“We’re not saying that smartphones are causing children to get head lice, but that there is a link, so if there’s an outbreak at home or at school, consider how electronic devices might cause children to congregate, allowing head lice to spread.”

Dr Tess McPherson of Oxford University Hospitals NHS Foundation Trust, one of the researchers, said:

“Compared to previous estimates of head lice incidence, our figures were much higher, showing that almost half of children have had them in the last five years, which may not come as a surprise to parents. We also noted that children with smartphones or tablets were more likely to get head lice, which is interesting but we can only guess that this is due to the way that young people gather around them, though there could be other reasons.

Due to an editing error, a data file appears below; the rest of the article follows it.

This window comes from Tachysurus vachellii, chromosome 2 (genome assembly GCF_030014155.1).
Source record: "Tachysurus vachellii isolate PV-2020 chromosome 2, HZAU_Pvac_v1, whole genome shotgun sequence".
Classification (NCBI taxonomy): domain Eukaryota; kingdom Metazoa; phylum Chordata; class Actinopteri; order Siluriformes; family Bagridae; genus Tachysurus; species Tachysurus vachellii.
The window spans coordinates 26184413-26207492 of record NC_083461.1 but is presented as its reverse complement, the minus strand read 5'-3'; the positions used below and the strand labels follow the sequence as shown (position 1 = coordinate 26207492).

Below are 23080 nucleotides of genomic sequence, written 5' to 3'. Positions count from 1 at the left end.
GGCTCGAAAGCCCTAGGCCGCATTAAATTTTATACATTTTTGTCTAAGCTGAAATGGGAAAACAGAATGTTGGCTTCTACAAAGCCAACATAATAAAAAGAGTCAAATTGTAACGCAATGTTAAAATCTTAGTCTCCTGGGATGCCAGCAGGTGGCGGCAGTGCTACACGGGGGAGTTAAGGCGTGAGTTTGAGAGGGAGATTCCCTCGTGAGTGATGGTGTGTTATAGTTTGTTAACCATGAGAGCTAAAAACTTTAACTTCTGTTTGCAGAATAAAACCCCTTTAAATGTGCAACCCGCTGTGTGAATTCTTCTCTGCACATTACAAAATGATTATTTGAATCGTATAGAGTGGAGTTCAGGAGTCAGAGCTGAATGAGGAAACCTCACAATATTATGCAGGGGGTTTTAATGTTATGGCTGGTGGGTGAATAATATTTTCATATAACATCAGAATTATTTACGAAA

“Selfie culture gets its fair share of negative press so it’s worth noting that despite previous speculation it seems that selfies can’t specifically be blamed for helping the spread of head lice at this stage.”

-Ends-
Notes to editors:

For more information on head lice and treatments please see the BAD’s patient information leaflet.

If using this study, please ensure you mention that the study was released at the British Association of Dermatologists’ Annual Conference.

The conference will be held at the ACC Liverpool from July 4th to 6th and is attended by approximately 1,300 UK and international dermatologists.

For more information please contact the media team: comms@bad.org.uk. Website: www.bad.org.uk.

About us:
The British Association of Dermatologists is the central association of practising UK dermatologists. Our aim is to continually improve the treatment and understanding of skin disease. For further information about the charity, visit www.bad.org.uk 

PA14 How common are head lice? Are smartphone/tablet devices to blame?